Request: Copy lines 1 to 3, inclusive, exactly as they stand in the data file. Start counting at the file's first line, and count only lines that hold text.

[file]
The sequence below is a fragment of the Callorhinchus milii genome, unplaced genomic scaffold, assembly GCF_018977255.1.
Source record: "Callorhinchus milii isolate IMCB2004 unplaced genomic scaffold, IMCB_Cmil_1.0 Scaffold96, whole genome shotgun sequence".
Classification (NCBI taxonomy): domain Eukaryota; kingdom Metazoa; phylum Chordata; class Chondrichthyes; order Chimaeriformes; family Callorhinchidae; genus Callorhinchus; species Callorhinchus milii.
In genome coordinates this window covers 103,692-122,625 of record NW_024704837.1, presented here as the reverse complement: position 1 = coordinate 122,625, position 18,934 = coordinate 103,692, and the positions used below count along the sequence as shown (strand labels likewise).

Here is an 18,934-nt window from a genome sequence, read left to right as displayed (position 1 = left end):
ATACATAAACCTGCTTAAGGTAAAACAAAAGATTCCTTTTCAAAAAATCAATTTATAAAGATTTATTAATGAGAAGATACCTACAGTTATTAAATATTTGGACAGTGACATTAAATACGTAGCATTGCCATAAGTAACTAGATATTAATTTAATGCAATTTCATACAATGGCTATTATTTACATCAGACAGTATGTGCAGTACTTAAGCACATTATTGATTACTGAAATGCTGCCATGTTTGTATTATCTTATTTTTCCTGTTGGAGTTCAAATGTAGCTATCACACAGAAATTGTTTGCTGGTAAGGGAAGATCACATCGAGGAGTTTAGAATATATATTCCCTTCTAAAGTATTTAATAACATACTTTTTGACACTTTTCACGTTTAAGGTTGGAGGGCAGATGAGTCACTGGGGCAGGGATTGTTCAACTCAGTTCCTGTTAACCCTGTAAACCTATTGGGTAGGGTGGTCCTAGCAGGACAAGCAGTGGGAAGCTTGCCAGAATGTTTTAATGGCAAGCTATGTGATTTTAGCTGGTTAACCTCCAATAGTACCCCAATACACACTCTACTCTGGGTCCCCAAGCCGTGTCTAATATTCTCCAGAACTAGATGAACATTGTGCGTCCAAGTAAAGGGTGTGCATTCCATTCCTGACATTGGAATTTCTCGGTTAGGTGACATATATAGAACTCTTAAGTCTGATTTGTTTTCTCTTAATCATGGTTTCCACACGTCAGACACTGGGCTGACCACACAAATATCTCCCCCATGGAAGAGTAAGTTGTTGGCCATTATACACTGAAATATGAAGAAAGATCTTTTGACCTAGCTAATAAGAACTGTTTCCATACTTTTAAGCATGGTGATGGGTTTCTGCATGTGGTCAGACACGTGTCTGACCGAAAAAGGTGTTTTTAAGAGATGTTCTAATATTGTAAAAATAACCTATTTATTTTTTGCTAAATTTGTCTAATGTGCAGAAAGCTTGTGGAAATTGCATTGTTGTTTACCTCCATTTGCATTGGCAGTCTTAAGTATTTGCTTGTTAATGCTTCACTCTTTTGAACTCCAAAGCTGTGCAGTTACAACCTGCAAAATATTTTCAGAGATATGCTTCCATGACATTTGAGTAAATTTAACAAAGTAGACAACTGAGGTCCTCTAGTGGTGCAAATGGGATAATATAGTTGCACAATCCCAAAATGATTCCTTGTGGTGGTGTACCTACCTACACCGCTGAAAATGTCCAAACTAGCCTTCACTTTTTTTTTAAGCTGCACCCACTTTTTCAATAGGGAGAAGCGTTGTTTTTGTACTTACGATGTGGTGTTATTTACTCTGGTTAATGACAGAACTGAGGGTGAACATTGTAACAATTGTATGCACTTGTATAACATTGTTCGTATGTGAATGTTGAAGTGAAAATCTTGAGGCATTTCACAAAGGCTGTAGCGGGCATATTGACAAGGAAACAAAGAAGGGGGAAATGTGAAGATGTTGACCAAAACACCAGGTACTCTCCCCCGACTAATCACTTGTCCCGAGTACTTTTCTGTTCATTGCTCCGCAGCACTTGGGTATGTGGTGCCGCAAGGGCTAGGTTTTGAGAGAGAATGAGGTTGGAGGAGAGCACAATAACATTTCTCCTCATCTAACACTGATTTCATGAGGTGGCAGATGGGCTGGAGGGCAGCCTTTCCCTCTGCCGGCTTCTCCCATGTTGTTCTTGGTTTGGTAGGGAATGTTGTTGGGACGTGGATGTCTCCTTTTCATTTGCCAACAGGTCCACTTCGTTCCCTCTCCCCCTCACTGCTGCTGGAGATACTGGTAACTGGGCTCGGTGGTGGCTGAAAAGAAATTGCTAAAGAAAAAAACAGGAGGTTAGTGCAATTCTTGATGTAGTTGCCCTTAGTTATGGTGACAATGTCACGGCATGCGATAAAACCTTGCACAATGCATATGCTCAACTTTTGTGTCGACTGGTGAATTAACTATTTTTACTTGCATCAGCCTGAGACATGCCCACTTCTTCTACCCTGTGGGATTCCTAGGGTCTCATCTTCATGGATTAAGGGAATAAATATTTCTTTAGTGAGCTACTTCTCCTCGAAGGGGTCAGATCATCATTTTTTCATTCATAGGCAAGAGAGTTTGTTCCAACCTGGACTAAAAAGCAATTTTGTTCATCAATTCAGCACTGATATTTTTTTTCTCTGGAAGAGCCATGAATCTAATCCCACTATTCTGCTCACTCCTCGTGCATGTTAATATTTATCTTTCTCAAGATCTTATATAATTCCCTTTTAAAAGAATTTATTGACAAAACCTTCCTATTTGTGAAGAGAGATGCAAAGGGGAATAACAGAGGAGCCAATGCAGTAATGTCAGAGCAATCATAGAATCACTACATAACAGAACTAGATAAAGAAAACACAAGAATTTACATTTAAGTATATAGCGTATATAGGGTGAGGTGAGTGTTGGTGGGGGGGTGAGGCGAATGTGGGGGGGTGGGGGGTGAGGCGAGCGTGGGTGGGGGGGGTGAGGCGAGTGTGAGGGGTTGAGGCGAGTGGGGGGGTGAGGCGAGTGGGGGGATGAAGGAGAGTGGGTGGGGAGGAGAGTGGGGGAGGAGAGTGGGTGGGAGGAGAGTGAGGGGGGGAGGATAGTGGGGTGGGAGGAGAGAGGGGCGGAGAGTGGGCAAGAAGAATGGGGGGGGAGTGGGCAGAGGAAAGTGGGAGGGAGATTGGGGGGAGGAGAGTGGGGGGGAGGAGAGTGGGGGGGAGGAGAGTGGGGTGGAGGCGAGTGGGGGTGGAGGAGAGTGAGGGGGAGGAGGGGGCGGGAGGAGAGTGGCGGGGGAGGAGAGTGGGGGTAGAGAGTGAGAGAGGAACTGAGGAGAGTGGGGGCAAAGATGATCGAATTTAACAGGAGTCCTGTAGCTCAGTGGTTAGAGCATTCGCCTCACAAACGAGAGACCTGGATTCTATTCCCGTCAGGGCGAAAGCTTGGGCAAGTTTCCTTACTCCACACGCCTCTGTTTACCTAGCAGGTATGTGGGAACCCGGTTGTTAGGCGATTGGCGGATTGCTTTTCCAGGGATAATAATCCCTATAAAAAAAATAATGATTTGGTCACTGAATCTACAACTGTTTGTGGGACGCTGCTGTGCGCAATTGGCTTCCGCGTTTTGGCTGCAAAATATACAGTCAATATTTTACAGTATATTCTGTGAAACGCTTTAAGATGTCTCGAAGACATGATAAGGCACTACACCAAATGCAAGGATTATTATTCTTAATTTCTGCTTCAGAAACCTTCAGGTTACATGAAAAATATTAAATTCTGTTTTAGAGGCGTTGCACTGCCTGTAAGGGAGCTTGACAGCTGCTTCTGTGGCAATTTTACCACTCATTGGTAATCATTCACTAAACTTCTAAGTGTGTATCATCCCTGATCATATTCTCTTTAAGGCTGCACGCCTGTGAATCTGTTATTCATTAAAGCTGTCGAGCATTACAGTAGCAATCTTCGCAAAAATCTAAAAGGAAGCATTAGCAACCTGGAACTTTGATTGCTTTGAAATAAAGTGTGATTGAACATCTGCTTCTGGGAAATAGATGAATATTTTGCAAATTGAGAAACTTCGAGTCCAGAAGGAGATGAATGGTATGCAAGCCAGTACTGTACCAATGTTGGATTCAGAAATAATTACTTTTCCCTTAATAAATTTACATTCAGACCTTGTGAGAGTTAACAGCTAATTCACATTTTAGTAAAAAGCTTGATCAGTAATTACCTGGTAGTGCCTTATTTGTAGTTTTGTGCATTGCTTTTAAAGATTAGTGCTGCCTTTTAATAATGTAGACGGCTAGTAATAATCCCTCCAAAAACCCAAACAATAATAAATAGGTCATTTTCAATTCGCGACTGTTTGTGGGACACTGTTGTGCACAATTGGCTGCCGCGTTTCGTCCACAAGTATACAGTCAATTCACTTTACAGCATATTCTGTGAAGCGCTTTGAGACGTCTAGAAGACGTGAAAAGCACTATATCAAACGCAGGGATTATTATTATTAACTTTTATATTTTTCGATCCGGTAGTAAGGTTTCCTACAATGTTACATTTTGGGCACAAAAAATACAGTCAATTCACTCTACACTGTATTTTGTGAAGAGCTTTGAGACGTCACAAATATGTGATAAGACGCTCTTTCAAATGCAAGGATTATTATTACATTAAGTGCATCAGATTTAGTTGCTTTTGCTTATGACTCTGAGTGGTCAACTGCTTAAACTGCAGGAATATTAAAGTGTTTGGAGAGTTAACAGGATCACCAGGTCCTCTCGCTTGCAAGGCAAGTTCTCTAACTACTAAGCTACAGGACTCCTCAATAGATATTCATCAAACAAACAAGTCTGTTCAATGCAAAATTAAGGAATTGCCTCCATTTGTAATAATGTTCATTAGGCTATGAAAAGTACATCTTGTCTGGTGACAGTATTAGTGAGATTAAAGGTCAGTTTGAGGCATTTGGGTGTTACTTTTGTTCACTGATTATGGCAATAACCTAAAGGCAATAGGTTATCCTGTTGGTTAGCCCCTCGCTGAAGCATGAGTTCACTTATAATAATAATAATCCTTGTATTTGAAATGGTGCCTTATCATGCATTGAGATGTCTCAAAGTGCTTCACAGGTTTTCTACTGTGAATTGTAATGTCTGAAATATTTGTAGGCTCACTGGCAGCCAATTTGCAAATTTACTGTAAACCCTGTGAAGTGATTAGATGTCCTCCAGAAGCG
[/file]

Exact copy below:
The sequence below is a fragment of the Callorhinchus milii genome, unplaced genomic scaffold, assembly GCF_018977255.1.
Source record: "Callorhinchus milii isolate IMCB2004 unplaced genomic scaffold, IMCB_Cmil_1.0 Scaffold96, whole genome shotgun sequence".
Classification (NCBI taxonomy): domain Eukaryota; kingdom Metazoa; phylum Chordata; class Chondrichthyes; order Chimaeriformes; family Callorhinchidae; genus Callorhinchus; species Callorhinchus milii.